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St. Luke’s Downtown expansion enters a new phase. What’s coming next, and after that

A sky bridge will connect the coming Children’s Pavilion, left, to the St. Luke’s Children’s Hospital. The outpatient pavilion will allow the Downtown Boise hospital to bring together pediatric doctors, nurses and other support staff in a one-stop shop for patients.
A sky bridge will connect the coming Children’s Pavilion, left, to the St. Luke’s Children’s Hospital. The outpatient pavilion will allow the Downtown Boise hospital to bring together pediatric doctors, nurses and other support staff in a one-stop shop for patients.

Work is beginning on a key part of the multiyear expansion at St. Luke’s Boise Medical Center.

St. Luke’s Health System is beginning to build the $42 million Idaho Elks Children’s Pavilion, an addition to St. Luke’s Children’s Hospital that will more than double the amount of clinical space for treating children.

The four-story addition will be located at the corner of Jefferson Street and Avenue B, across the street from the main hospital building. It will connect to the existing children’s hospital through a skybridge over Avenue B.

The outpatient pavilion which will include 83,866 square feet of space and an underground parking garage. It will bring together most of the hospital’s 150 pediatric specialists along with 400 nurses, therapists and other caregivers. That will make it easier to schedule multiple medical appointments for a patient at one time, said St. Luke’s spokeswoman Anita Kissee.

“The centralized location allows families to make one trip in a day, rather than requiring multiple stops, over several days, spread out around town,” Kissee said.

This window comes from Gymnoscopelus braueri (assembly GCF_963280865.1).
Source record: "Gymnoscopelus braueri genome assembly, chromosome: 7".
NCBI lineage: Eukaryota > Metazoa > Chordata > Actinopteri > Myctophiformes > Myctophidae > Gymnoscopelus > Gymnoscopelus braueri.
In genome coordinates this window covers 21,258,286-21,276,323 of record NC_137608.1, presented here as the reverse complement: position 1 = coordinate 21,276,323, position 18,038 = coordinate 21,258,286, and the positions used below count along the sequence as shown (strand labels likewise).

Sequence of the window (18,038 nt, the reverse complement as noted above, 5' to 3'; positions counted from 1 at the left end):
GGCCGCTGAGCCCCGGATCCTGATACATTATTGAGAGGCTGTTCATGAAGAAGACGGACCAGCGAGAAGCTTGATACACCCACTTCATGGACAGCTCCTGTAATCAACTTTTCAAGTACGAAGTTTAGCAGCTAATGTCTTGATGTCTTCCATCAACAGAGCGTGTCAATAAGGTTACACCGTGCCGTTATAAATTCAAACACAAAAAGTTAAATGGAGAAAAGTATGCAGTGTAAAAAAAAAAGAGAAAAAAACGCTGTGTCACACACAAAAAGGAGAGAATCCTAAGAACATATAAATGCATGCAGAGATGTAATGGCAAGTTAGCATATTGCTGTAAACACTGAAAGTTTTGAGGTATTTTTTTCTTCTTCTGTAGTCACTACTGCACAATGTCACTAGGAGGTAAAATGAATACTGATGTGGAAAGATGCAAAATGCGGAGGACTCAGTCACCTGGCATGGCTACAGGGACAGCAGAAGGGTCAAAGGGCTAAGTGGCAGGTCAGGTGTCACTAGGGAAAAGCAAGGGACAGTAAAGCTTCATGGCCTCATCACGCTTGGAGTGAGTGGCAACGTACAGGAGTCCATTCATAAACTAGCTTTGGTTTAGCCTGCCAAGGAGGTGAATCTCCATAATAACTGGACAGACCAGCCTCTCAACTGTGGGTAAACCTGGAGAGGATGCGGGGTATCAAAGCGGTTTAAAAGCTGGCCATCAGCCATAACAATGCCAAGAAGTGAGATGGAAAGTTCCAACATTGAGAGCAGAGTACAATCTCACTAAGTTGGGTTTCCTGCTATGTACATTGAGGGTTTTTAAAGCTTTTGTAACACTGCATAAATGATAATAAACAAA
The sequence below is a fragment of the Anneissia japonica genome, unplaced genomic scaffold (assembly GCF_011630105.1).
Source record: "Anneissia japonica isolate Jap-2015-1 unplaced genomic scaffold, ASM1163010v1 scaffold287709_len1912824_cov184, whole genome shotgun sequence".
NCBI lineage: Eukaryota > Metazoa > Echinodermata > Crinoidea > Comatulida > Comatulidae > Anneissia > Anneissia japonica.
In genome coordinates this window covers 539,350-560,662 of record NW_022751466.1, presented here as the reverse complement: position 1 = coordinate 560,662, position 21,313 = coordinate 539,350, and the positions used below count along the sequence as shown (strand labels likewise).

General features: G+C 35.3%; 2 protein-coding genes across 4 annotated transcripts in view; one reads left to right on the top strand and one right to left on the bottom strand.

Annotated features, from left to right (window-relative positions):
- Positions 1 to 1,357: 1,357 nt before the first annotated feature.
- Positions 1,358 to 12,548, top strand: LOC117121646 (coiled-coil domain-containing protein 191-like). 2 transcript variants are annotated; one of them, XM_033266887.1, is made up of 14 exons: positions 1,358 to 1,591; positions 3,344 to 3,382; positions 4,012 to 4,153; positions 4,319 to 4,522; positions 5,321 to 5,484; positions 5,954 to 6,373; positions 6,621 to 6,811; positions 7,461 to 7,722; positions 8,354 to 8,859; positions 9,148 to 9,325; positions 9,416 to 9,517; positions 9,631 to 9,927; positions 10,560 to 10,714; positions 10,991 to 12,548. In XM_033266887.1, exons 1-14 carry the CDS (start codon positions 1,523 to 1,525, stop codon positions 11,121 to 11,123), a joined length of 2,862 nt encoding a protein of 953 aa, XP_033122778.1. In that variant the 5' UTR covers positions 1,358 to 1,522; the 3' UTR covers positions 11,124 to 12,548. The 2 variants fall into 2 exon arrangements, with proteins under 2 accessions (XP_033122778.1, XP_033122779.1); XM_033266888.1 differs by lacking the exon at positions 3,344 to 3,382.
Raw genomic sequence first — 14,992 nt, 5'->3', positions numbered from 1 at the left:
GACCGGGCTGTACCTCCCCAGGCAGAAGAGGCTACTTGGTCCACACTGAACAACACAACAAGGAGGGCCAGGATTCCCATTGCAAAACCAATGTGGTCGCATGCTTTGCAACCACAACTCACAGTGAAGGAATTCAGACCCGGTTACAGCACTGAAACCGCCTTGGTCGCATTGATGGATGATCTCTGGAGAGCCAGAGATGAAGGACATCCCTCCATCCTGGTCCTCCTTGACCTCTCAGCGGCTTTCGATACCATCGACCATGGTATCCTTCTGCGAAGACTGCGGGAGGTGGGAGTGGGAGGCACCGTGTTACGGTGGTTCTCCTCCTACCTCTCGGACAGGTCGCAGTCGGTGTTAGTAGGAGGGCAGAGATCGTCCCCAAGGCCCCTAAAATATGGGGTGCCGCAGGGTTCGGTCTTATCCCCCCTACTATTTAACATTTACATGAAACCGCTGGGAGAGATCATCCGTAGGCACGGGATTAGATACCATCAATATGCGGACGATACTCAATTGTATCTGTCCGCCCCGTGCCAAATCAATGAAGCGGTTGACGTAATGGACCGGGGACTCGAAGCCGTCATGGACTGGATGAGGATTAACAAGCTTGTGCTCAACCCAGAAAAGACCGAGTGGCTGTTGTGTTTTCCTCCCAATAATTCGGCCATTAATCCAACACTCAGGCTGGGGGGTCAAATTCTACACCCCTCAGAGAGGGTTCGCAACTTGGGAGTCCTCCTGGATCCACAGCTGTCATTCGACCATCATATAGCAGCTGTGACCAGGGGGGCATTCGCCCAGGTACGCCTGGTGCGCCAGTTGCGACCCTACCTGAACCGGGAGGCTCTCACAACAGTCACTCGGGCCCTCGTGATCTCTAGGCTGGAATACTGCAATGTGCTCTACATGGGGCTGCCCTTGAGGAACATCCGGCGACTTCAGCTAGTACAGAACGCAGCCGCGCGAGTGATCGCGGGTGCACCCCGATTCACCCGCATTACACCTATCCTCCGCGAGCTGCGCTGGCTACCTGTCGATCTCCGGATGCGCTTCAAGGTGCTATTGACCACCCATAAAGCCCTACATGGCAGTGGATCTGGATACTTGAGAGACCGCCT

Families to find a parking space under the building and walk a short distance to an elevator to take them to a welcome center on the first floor, where they will check-in for their appointments, she said.

“It’s as seamless and easy as it can be for them,” Kissee said.

Initial plans had called for construction to begin last summer and for the building to be completed late this year. St. Luke’s now expects the pavilion to open in mid-2019.

Donations will cover $22 million of the cost.

Next: A Parking Garage And Central Plant

Meanwhile, the hospital has submitted plans for a central heating and cooling plant combined with a six-story parking garage between First and Second streets, north of Jefferson.

The central plant, which also provides emergency power and medical gases, would replace an aging plant located at First and Jefferson. The garage would include two levels of parking below ground with room for 1,130 vehicles.

The Boise Planning and Zoning Commission will hold a hearing at 6 p.m. Monday, May 7, at Boise City Hall to consider a conditional use permit. The hospital is seeking a variance to exceed a height restriction by 15 feet to allow for an 89-foot-tall elevator tower and stairs to reach the top floor of a medical office building, planned for later, that would be connected to the central plant building.

The hospital is also seeking a variance for setback restrictions that require buildings be located at least 20 feet from property lines facing the street. The hospital said it would lose critical space if required to obey those restrictions.

Other changes planned or under way on the campus include:

The Children’s Hospital also will expand within the east wing of the main hospital building.

The hospital will be expanded north, adding outpatients clinics and physician offices. They are designed to be close to patients, labs and testing facilities.

The Mountain States Tumor Institute will expand into space vacated by children’s services that are moving to the Children’s Pavilion.

Renovations in the main hospital tower will include critical-care units, labor and baby delivery, and emergency and operating rooms. Sixty new patient rooms will be added.

St. Luke's filing of a permit application for the heating and cooling plant and parking garage was first reported by BuildZoom, which tracks commercial construction projects.

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